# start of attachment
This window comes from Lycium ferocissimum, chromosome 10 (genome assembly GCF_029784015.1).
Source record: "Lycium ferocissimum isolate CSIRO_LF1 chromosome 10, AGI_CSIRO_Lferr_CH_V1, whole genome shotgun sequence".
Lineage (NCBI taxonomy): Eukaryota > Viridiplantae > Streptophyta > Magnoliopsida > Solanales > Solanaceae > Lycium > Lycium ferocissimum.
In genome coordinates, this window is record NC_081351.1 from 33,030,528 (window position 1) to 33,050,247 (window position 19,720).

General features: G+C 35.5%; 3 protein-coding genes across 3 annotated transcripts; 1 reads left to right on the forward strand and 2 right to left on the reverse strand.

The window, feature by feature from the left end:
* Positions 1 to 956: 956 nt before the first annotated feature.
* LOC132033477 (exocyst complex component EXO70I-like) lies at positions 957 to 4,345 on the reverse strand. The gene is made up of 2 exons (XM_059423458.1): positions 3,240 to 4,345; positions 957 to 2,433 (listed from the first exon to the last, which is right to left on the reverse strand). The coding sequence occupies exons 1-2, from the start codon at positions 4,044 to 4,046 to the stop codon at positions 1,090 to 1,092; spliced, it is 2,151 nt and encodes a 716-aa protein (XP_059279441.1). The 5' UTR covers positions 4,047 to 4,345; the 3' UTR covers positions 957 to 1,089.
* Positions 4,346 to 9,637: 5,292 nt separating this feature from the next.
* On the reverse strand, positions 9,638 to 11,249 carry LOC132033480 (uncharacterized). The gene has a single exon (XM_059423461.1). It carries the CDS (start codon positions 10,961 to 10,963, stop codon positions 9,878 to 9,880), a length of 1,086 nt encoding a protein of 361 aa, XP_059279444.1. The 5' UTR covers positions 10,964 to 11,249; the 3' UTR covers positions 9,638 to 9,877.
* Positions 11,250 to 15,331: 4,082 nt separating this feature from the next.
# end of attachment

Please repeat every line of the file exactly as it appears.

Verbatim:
This window comes from Lycium ferocissimum, chromosome 10 (genome assembly GCF_029784015.1).
Source record: "Lycium ferocissimum isolate CSIRO_LF1 chromosome 10, AGI_CSIRO_Lferr_CH_V1, whole genome shotgun sequence".
Lineage (NCBI taxonomy): Eukaryota > Viridiplantae > Streptophyta > Magnoliopsida > Solanales > Solanaceae > Lycium > Lycium ferocissimum.
In genome coordinates, this window is record NC_081351.1 from 33,030,528 (window position 1) to 33,050,247 (window position 19,720).

General features: G+C 35.5%; 3 protein-coding genes across 3 annotated transcripts; 1 reads left to right on the forward strand and 2 right to left on the reverse strand.

The window, feature by feature from the left end:
* Positions 1 to 956: 956 nt before the first annotated feature.
* LOC132033477 (exocyst complex component EXO70I-like) lies at positions 957 to 4,345 on the reverse strand. The gene is made up of 2 exons (XM_059423458.1): positions 3,240 to 4,345; positions 957 to 2,433 (listed from the first exon to the last, which is right to left on the reverse strand). The coding sequence occupies exons 1-2, from the start codon at positions 4,044 to 4,046 to the stop codon at positions 1,090 to 1,092; spliced, it is 2,151 nt and encodes a 716-aa protein (XP_059279441.1). The 5' UTR covers positions 4,047 to 4,345; the 3' UTR covers positions 957 to 1,089.
* Positions 4,346 to 9,637: 5,292 nt separating this feature from the next.
* On the reverse strand, positions 9,638 to 11,249 carry LOC132033480 (uncharacterized). The gene has a single exon (XM_059423461.1). It carries the CDS (start codon positions 10,961 to 10,963, stop codon positions 9,878 to 9,880), a length of 1,086 nt encoding a protein of 361 aa, XP_059279444.1. The 5' UTR covers positions 10,964 to 11,249; the 3' UTR covers positions 9,638 to 9,877.
* Positions 11,250 to 15,331: 4,082 nt separating this feature from the next.